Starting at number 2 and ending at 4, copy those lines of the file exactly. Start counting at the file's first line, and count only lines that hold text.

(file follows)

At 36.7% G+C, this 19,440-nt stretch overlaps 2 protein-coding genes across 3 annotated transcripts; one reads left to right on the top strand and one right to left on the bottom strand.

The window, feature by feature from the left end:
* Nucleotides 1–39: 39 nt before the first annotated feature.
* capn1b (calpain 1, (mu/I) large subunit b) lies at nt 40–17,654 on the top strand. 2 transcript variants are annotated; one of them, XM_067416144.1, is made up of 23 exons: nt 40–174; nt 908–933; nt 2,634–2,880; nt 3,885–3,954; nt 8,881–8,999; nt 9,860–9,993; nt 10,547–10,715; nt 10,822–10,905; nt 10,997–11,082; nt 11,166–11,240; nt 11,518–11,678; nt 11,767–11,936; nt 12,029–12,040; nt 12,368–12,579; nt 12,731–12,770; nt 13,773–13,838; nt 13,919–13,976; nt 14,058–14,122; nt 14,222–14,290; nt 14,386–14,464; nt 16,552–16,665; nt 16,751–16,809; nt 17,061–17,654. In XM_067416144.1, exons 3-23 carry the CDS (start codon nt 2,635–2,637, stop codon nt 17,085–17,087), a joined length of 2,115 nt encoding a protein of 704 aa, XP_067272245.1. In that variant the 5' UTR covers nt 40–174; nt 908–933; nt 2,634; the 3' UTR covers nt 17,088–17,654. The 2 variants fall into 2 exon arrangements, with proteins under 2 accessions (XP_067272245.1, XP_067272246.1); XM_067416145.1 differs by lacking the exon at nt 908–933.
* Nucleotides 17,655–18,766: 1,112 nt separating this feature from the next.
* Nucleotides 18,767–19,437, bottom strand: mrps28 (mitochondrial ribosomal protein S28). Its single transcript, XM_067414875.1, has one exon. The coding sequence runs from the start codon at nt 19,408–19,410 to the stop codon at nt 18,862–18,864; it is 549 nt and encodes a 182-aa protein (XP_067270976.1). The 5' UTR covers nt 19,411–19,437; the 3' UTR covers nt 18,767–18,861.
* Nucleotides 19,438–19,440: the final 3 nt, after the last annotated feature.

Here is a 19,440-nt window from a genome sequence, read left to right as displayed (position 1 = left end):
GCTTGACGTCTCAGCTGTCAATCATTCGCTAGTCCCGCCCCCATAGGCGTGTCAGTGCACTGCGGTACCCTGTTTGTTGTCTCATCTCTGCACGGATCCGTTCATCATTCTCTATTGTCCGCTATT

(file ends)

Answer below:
The window, feature by feature from the left end:
* Nucleotides 1–39: 39 nt before the first annotated feature.
* capn1b (calpain 1, (mu/I) large subunit b) lies at nt 40–17,654 on the top strand. 2 transcript variants are annotated; one of them, XM_067416144.1, is made up of 23 exons: nt 40–174; nt 908–933; nt 2,634–2,880; nt 3,885–3,954; nt 8,881–8,999; nt 9,860–9,993; nt 10,547–10,715; nt 10,822–10,905; nt 10,997–11,082; nt 11,166–11,240; nt 11,518–11,678; nt 11,767–11,936; nt 12,029–12,040; nt 12,368–12,579; nt 12,731–12,770; nt 13,773–13,838; nt 13,919–13,976; nt 14,058–14,122; nt 14,222–14,290; nt 14,386–14,464; nt 16,552–16,665; nt 16,751–16,809; nt 17,061–17,654. In XM_067416144.1, exons 3-23 carry the CDS (start codon nt 2,635–2,637, stop codon nt 17,085–17,087), a joined length of 2,115 nt encoding a protein of 704 aa, XP_067272245.1. In that variant the 5' UTR covers nt 40–174; nt 908–933; nt 2,634; the 3' UTR covers nt 17,088–17,654. The 2 variants fall into 2 exon arrangements, with proteins under 2 accessions (XP_067272245.1, XP_067272246.1); XM_067416145.1 differs by lacking the exon at nt 908–933.